HC Deb 18 March 1982 vol 20 cc469-71
10. Mr. Nicholas Winterton

asked the Secretary of State for the Home Department whether, pursuant to his reply to the hon. Member for Macclesfield of 2 March, Official Report, column 82, he is satisfied that the projected increase in police strength in England and Wales is sufficient to deal with the recent increase in crimes of all categories, and particularly with regard to street crimes and disturbances in the inner city areas; and if he will make a statement.

12. Mr. Chapman

asked the Secretary of State for the Home Department what is the current strength of the police forces in England; and how this figure compares with three years before.

Mr. Whitelaw

Yes, Sir. At the end of January the total strength of the police service in England and Wales was 119, 508. This is an increase of 9, 562 compared with January 1979. This gain, with the further increase in police strength already provided for in the next 12 months, gives chief officers of police more officers than ever before to carry out the many tasks that we expect from our police service.

Mr. Winterton

I am grateful to my right hon. Friend for that response. Is he aware that violent crime against the person is now as important an issue in people's minds as unemployment? Does he agree that the increase in violent crime, including the setting up of vigilante groups within our inner city areas, is extremely serious? Will he say what further example the House can give to ensure that the courts are able to mete out sentences to fit the serious crimes that are being committed?

Mr. Whitelaw

I appreciate what my hon. Friend says. I support him in his anxiety about the increase in crime, especially burglaries and street crimes, which are serious and which must be tackled by the House, the police service, the Government and the whole community. Only by a concerted effort shall we succeed against these crimes. For the benefit of those who seem to think that there is something wrong in having a strong police service, I should add that the first priority is to have a strong police service. When the service is strong, it is necessary to make it effective. That is important, and the Government have directed a great deal of effort towards that end. I do not accept that vigilantes have a place in our society. Those who want to help can join the special constabulary. There are many important tasks that they can carry out. The House has the right to provide the power for judges and magistrates to impose appropriate sentences.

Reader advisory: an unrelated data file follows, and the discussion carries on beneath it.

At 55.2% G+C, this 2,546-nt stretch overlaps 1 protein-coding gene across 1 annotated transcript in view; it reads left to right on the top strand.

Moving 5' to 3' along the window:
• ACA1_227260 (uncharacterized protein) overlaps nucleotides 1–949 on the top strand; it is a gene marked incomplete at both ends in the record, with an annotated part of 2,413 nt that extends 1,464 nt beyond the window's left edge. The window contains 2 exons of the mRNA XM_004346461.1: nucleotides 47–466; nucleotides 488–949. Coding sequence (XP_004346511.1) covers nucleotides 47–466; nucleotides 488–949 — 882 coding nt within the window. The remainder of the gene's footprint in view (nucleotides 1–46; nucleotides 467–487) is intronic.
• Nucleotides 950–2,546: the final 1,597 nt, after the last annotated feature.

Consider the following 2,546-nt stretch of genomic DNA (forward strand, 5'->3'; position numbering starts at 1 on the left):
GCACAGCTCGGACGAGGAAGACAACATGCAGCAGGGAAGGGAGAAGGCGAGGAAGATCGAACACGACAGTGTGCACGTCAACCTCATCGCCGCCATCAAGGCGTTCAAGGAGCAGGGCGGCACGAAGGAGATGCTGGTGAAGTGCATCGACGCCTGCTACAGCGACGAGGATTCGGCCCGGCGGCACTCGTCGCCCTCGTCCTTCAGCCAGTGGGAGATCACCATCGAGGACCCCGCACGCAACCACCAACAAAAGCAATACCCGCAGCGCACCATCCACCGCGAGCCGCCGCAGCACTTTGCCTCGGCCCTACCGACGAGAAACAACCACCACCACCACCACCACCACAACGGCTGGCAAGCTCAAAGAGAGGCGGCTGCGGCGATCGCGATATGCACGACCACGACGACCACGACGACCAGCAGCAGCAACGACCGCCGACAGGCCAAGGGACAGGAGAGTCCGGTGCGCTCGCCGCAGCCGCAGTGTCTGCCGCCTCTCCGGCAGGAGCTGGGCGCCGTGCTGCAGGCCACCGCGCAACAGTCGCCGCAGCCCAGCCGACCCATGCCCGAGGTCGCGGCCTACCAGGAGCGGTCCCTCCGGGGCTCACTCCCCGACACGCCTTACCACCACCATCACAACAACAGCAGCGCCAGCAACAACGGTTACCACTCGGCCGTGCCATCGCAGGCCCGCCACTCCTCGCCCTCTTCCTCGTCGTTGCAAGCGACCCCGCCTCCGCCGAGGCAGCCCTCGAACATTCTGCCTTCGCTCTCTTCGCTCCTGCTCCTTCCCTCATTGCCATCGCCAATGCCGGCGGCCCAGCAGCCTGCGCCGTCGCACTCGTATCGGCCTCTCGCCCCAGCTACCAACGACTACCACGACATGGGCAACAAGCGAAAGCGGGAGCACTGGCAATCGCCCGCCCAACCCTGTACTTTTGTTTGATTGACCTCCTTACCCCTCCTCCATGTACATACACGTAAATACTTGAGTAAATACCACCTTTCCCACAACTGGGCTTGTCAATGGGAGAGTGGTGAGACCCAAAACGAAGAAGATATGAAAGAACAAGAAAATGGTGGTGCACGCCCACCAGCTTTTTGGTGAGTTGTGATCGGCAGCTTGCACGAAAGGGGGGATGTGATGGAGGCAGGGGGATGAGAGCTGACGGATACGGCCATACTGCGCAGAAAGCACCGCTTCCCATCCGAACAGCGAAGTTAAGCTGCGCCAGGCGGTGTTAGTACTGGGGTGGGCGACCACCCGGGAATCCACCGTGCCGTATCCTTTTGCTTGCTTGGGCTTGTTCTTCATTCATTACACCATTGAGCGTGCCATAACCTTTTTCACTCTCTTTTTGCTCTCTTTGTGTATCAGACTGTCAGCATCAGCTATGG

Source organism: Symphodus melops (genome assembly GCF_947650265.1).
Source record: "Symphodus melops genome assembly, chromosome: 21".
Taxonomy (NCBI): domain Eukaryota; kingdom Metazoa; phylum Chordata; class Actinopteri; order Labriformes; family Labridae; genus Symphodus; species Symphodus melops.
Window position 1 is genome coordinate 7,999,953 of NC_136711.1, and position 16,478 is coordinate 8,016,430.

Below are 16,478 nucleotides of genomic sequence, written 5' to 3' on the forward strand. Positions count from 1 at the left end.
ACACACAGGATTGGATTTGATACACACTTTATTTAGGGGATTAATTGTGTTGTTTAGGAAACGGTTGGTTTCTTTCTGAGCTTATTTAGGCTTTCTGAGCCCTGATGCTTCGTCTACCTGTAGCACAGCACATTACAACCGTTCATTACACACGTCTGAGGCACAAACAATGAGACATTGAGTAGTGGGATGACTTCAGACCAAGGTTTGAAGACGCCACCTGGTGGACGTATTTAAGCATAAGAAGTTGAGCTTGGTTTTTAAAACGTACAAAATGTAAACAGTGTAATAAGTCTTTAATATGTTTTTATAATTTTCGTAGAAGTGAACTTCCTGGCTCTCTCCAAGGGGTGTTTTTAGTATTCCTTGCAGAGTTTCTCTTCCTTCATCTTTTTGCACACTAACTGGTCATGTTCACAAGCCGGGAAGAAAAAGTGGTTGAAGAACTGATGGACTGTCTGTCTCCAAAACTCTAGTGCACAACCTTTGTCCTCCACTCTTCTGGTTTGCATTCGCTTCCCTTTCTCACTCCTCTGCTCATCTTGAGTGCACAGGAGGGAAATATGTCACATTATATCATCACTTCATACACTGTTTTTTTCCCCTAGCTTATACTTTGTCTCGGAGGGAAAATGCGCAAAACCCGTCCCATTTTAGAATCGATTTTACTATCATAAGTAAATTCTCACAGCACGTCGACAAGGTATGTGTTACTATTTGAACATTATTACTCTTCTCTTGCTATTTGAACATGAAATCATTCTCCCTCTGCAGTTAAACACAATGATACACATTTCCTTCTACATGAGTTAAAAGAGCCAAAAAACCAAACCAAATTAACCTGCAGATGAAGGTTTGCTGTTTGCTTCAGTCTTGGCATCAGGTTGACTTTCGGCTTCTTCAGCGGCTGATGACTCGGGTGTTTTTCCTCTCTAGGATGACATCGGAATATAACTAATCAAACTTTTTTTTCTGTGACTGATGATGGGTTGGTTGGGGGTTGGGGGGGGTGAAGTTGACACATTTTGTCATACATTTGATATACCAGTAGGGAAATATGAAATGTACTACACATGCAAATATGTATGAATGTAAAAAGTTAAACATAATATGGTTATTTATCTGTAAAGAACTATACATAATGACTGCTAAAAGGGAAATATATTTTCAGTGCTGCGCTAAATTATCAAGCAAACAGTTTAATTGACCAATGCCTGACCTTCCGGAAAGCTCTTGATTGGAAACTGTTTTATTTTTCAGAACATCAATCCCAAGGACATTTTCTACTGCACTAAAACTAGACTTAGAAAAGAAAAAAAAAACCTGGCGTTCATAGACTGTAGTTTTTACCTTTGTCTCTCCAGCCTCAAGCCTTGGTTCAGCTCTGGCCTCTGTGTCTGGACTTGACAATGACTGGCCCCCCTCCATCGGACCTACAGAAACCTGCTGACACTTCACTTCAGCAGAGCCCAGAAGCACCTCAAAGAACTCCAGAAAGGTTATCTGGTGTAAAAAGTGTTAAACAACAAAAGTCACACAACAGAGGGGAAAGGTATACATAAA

Mr. Chapman

I welcome the increase in police strength of 9, 000, which I understand includes an increase of over 3, 000 in the Metropolitan Police force. May I have my right hon. Friend's assurance that that is resulting, and will continue to result, in more policemen patrolling our city streets? Does he agree that that is the best way to get the co-operation and confidence of the public, which is an essential element in tackling the rising crime rate?

Mr. Whitelaw

First, it is the Government's job, which they have fully carried out, to provide the planned additions for the recruitment of police officers in the numbers and of the quality that are needed. Secondly, it is for the police to be thoroughly effective in carrying out their task by using all the equipment that the Government provide. I trust that in carrying out their task they will receive the full help, advice and moral support of the entire community.

Mr. Hattersley

Despite the Home Secretary's very real efforts, the Government have been unable to fulfil their election promise to reduce the level of crime. Will the right hon. Gentleman make it clear that the best way of reducing the crime rate is not by wild talk about more violent punishment but by getting the police out on the streets among the people?

Mr. Whitelaw

I agree entirely that that is the task. I understand the anxieties that are expressed and I fully appreciate the problems. It can be said that the issue is one for the community as a whole. There are many problems—parental discipline, discipline in schools and many other aspects—which contribute to the rising crime rate. The police cannot do it all on their own.

Sir Paul Bryan

As well as the Government's success in recruiting and increasing the police force, which is important, does my right hon. Friend agree that the Government's continued support of the police has been a major factor in sustaining their morale?

Mr. Whitelaw

I am grateful to my hon. Friend for his remarks. I hope it can be said that this support will be forthcoming from all sections of our community. Some people are more ready to criticise than to support the police in difficult circumstances.

Mr. Arthur Lewis

Will the Home Secretary find time to read early-day motion 351? Does he agree that, although we are spending more on police numbers, electronic aids, two-way radios, cars, helicopters, computers and God knows what else, we have more crime now than we have ever had in our history? Will the Home Secretary examine why that should be so?

Mr. Whitelaw

The police and the community as a whole need to examine these facts. There are many reasons for them, but no excuses.